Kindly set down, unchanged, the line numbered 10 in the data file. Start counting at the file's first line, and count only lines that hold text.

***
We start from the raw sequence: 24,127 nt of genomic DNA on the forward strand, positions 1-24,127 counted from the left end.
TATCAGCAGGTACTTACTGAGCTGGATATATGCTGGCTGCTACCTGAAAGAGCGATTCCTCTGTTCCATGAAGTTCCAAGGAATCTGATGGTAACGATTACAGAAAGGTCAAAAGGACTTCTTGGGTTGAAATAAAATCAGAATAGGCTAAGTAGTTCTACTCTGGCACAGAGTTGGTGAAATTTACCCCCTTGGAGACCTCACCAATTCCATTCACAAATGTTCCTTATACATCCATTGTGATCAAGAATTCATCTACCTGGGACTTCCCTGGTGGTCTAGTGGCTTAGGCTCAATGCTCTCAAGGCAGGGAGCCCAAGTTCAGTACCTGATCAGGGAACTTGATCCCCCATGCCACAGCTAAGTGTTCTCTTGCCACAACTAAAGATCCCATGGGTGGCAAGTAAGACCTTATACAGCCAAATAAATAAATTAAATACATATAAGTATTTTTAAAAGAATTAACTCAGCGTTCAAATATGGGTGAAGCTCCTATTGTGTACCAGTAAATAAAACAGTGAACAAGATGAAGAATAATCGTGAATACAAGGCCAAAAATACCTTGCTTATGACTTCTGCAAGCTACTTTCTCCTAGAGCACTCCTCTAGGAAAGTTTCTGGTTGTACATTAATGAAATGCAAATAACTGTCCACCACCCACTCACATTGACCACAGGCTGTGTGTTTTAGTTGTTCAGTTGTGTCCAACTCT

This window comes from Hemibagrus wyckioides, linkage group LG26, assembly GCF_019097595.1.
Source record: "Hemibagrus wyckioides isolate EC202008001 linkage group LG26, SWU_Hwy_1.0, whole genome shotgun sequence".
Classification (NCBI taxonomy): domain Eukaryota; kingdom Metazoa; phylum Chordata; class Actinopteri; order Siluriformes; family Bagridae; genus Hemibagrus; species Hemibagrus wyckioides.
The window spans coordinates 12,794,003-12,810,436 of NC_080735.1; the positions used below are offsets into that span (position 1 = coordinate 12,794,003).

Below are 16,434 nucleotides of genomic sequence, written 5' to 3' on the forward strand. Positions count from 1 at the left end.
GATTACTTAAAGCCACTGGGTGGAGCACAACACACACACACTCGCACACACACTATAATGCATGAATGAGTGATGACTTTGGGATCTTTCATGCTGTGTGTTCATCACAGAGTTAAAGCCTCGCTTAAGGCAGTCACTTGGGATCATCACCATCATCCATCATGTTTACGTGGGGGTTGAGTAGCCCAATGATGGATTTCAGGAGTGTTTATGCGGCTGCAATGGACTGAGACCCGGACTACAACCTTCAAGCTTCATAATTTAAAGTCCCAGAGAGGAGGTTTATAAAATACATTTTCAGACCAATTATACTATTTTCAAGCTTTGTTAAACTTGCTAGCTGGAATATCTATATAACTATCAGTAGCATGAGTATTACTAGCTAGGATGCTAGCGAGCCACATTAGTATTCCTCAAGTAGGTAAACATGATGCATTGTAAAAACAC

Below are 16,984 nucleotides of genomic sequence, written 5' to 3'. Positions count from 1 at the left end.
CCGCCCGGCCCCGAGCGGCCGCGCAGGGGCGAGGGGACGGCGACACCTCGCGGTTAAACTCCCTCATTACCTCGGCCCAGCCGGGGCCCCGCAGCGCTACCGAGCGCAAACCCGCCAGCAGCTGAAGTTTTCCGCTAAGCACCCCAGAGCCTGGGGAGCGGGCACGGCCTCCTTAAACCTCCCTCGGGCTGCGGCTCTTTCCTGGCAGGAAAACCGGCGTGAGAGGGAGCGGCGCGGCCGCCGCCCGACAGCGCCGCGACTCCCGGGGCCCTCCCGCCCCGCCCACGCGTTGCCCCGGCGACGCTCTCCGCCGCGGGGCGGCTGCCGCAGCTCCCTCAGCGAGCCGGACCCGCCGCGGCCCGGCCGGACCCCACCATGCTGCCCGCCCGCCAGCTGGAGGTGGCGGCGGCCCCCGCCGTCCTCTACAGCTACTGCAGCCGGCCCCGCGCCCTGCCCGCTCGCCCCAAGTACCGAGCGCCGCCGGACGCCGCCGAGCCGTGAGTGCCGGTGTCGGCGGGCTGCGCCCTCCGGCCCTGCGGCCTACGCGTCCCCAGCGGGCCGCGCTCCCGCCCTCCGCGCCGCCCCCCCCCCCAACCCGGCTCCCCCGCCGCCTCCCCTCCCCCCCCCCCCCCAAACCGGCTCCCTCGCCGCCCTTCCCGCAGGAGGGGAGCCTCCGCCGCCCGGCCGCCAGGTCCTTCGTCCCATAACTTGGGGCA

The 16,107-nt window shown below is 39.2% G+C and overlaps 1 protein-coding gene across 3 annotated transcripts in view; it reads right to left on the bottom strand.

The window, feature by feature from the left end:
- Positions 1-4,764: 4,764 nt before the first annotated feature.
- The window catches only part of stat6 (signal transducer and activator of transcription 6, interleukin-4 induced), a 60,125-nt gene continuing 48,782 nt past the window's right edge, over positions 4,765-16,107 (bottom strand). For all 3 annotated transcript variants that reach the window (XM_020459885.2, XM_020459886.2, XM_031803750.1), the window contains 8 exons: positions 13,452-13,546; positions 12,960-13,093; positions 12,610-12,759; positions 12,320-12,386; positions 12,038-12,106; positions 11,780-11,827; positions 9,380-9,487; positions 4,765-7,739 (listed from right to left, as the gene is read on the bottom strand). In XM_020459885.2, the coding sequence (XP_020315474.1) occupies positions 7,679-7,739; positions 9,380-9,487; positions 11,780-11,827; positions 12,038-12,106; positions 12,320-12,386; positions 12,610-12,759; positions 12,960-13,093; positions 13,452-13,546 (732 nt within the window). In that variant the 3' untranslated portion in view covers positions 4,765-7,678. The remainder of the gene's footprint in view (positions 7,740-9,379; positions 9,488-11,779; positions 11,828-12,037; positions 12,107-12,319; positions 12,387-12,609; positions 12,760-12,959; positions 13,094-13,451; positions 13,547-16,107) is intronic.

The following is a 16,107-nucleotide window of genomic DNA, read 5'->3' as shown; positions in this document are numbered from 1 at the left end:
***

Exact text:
CCGCCCGGCCCCGAGCGGCCGCGCAGGGGCGAGGGGACGGCGACACCTCGCGGTTAAACTCCCTCATTACCTCGGCCCAGCCGGGGCCCCGCAGCGCTACCGAGCGCAAACCCGCCAGCAGCTGAAGTTTTCCGCTAAGCACCCCAGAGCCTGGGGAGCGGGCACGGCCTCCTTAAACCTCCCTCGGGCTGCGGCTCTTTCCTGGCAGGAAAACCGGCGTGAGAGGGAGCGGCGCGGCCGCCGCCCGACAGCGCCGCGACTCCCGGGGCCCTCCCGCCCCGCCCACGCGTTGCCCCGGCGACGCTCTCCGCCGCGGGGCGGCTGCCGCAGCTCCCTCAGCGAGCCGGACCCGCCGCGGCCCGGCCGGACCCCACCATGCTGCCCGCCCGCCAGCTGGAGGTGGCGGCGGCCCCCGCCGTCCTCTACAGCTACTGCAGCCGGCCCCGCGCCCTGCCCGCTCGCCCCAAGTACCGAGCGCCGCCGGACGCCGCCGAGCCGTGAGTGCCGGTGTCGGCGGGCTGCGCCCTCCGGCCCTGCGGCCTACGCGTCCCCAGCGGGCCGCGCTCCCGCCCTCCGCGCCGCCCCCCCCCCCAACCCGGCTCCCCCGCCGCCTCCCCTCCCCCCCCCCCCCCAAACCGGCTCCCTCGCCGCCCTTCCCGCAGGAGGGGAGCCTCCGCCGCCCGGCCGCCAGGTCCTTCGTCCCATAACTTGGGGCA